Locks“There’s a saying in our industry that computer security always seems to cost too much, but still is never enough,” said Jerry Bell, a computer security consultant and founder of the DefensiveSecurity.org website and blog in Atlanta. “Computer security is something like what they say about those who fight terrorism: We have to be right all the time, but they only have to be right once.

“There is no 100 percent guarantee against hacks or data loss,” Bell said. “Everyone is a target, too. There are breaches and attacks going on at all levels – from giant financial firms all the way down to parking garages. Statistics don’t tell the whole story because many breaches are not reported to authorities. The fear of damage to a company’s reputation is pretty powerful.”

One product that can mitigate the cost of data breaches, he said, is cyber-security insurance, which many companies now offer. Data breach coverage can mitigate costs in any case, and especially when the policyholder is not to blame.
“When a breach happens and a claim is paid, the insurance companies are looking for those responsible for the breach,” said Bell. “If (the insurance company) pays a claim, then someone else is likely to wind up paying the insurance company.

“Take some of the big, well-known, national companies whose data breaches made headlines in 2014. There are lawsuits against some of them by their vendors, like credit card processing companies, and those vendors’ insurers to cover the costs of cleaning up the mess,” he said. “They lay the blame at the feet of the big company, and that mess includes new cards, reimbursements, credit monitoring and many other charges.”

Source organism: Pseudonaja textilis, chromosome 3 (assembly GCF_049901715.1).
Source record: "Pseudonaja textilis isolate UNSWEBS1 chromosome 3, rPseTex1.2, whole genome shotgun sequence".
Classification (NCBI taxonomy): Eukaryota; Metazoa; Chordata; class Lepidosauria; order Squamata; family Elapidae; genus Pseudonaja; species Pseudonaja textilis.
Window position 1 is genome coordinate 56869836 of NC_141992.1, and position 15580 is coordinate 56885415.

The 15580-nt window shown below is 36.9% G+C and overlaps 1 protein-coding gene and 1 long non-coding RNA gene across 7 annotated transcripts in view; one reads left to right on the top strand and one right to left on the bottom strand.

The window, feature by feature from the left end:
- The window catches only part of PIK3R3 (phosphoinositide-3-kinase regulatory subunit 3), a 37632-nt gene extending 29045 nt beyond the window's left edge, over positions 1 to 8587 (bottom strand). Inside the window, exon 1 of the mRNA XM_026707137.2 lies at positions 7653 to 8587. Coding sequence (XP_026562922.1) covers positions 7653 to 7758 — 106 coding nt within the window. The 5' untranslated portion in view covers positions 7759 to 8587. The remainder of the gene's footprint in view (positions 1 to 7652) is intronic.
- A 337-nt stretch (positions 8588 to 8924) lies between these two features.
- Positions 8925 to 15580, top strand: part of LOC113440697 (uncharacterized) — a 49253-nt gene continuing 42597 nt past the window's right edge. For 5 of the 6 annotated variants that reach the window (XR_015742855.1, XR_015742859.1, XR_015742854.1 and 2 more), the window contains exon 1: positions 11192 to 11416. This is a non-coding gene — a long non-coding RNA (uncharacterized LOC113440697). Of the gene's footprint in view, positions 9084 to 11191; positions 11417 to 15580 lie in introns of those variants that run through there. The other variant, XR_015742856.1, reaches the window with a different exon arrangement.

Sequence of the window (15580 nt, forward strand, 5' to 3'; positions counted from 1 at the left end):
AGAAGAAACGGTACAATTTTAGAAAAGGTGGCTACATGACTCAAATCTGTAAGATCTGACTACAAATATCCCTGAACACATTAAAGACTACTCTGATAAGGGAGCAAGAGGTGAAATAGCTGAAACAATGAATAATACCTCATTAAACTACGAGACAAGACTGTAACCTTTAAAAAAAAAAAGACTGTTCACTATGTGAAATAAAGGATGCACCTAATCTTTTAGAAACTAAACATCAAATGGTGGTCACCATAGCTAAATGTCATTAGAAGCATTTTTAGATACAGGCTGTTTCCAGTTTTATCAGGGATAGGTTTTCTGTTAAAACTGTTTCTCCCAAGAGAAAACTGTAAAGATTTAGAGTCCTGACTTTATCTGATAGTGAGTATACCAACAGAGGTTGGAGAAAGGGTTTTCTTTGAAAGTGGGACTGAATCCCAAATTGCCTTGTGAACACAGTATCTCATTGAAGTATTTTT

All the experts in this article concur that, on average, only about 30 percent of businesses today have adequate security and a disaster recovery plans – not elaborate security, but decent protection and enough to help with recovery.

“The one thing that keeps me awake the most at night is how our data is handled,” said Purcell at Murray State. “We’ve been collecting people’s personal data since the late ’80s, and the standards for security were different then. We’re like any other business in that regard. That legacy data is very valuable, and we have the responsibility for protecting it.” Most businesses are in the same boat.

The most common lament among the IT security professionals interviewed is that customers reel when told the cost to adequately protect their systems but don’t understand the value of that investment.

For example, initiating recommended system security measures might cost a small to medium-sized business $10,000 up front and another $300 in costs per month to monitor the system security, perform maintenance and pay for regular professional services ($3,600 per year). Under this scenario, first year expenses are $13,600; subsequent years might total $5,000 when software upgrades, checkups, equipment replacements, etc., are included. This is a five-year cost of $33,600, or $6,720 per year. It’s a considerable budget line.

If this business has 300 customers, however, using the $185-per-customer cost for a breach that studies found, a data system problem could cost $55,500. That’s about $22,000 more than the cost of IT system security.

Compliance does not mean security

Michael Gilliam, Security Team Lead, SDGblue

Michael Gilliam, Security Team Lead, SDGblue

In managing costs, businesses generally opt for meeting legal or regulatory obligations as an expense baseline.
“Compliance does not equal security,” warns Michael Gilliam, consulting manager and security team lead for SDGblue. “Security is a very complex issue to tackle (and) it becomes harder to defend the individual information systems and the organization as a whole as it grows.”